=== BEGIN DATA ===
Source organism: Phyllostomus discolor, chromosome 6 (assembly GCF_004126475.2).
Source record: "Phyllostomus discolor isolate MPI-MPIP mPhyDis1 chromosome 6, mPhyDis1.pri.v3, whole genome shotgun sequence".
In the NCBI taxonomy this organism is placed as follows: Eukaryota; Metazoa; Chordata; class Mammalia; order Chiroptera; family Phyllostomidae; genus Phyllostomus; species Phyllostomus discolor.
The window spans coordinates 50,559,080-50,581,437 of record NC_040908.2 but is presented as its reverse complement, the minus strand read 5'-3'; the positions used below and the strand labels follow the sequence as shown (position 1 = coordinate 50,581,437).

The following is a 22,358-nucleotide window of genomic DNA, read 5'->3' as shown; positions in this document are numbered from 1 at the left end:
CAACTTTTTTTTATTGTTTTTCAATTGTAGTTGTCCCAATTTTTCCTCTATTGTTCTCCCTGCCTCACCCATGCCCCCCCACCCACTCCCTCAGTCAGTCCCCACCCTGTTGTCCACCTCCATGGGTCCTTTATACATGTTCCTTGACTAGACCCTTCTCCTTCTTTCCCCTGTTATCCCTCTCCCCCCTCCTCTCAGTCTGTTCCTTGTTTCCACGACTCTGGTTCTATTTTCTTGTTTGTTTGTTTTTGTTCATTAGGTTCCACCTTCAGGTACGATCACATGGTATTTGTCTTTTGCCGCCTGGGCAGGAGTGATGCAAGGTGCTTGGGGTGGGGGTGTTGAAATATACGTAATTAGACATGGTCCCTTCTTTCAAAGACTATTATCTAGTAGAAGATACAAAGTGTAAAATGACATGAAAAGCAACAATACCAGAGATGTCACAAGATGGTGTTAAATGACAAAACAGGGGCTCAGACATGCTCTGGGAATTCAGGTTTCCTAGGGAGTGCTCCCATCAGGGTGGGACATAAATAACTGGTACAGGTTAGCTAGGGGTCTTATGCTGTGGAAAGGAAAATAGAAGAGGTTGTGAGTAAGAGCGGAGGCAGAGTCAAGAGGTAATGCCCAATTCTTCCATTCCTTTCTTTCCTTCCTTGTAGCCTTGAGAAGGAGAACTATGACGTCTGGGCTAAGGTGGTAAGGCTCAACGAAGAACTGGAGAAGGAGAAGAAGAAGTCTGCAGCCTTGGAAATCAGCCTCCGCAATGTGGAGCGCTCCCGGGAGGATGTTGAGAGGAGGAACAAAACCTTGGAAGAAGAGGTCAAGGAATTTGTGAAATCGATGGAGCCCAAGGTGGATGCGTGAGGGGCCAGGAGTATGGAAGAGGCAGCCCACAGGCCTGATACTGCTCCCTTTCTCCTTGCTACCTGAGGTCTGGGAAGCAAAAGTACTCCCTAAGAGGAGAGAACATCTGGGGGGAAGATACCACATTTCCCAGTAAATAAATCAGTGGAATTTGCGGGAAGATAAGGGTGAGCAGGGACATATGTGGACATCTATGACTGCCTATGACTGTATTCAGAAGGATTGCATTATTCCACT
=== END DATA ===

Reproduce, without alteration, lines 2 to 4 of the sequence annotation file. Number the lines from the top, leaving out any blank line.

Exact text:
Source record: "Phyllostomus discolor isolate MPI-MPIP mPhyDis1 chromosome 6, mPhyDis1.pri.v3, whole genome shotgun sequence".
In the NCBI taxonomy this organism is placed as follows: Eukaryota; Metazoa; Chordata; class Mammalia; order Chiroptera; family Phyllostomidae; genus Phyllostomus; species Phyllostomus discolor.
The window spans coordinates 50,559,080-50,581,437 of record NC_040908.2 but is presented as its reverse complement, the minus strand read 5'-3'; the positions used below and the strand labels follow the sequence as shown (position 1 = coordinate 50,581,437).